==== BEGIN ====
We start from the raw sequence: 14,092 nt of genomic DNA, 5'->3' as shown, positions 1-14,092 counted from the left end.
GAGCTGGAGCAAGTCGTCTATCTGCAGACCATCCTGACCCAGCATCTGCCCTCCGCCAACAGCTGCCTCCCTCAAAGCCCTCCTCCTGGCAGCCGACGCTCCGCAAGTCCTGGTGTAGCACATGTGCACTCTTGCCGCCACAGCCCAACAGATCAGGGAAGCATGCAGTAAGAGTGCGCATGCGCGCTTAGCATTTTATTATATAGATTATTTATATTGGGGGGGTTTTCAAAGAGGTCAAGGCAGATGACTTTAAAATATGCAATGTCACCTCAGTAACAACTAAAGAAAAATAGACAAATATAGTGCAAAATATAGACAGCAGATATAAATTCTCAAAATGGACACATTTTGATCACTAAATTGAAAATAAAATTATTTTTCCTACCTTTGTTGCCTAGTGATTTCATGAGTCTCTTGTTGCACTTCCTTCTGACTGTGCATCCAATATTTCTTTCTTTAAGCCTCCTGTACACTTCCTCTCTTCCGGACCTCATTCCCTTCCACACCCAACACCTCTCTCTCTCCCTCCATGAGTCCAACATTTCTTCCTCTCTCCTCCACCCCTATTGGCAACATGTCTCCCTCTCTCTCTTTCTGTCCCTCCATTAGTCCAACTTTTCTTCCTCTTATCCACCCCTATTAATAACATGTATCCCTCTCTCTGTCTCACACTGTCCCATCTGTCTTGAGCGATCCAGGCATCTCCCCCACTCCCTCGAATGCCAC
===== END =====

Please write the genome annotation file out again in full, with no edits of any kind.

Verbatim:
We start from the raw sequence: 14,092 nt of genomic DNA, 5'->3' as shown, positions 1-14,092 counted from the left end.
GAGCTGGAGCAAGTCGTCTATCTGCAGACCATCCTGACCCAGCATCTGCCCTCCGCCAACAGCTGCCTCCCTCAAAGCCCTCCTCCTGGCAGCCGACGCTCCGCAAGTCCTGGTGTAGCACATGTGCACTCTTGCCGCCACAGCCCAACAGATCAGGGAAGCATGCAGTAAGAGTGCGCATGCGCGCTTAGCATTTTATTATATAGATTATTTATATTGGGGGGGTTTTCAAAGAGGTCAAGGCAGATGACTTTAAAATATGCAATGTCACCTCAGTAACAACTAAAGAAAAATAGACAAATATAGTGCAAAATATAGACAGCAGATATAAATTCTCAAAATGGACACATTTTGATCACTAAATTGAAAATAAAATTATTTTTCCTACCTTTGTTGCCTAGTGATTTCATGAGTCTCTTGTTGCACTTCCTTCTGACTGTGCATCCAATATTTCTTTCTTTAAGCCTCCTGTACACTTCCTCTCTTCCGGACCTCATTCCCTTCCACACCCAACACCTCTCTCTCTCCCTCCATGAGTCCAACATTTCTTCCTCTCTCCTCCACCCCTATTGGCAACATGTCTCCCTCTCTCTCTTTCTGTCCCTCCATTAGTCCAACTTTTCTTCCTCTTATCCACCCCTATTAATAACATGTATCCCTCTCTCTGTCTCACACTGTCCCATCTGTCTTGAGCGATCCAGGCATCTCCCCCACTCCCTCGAATGCCAC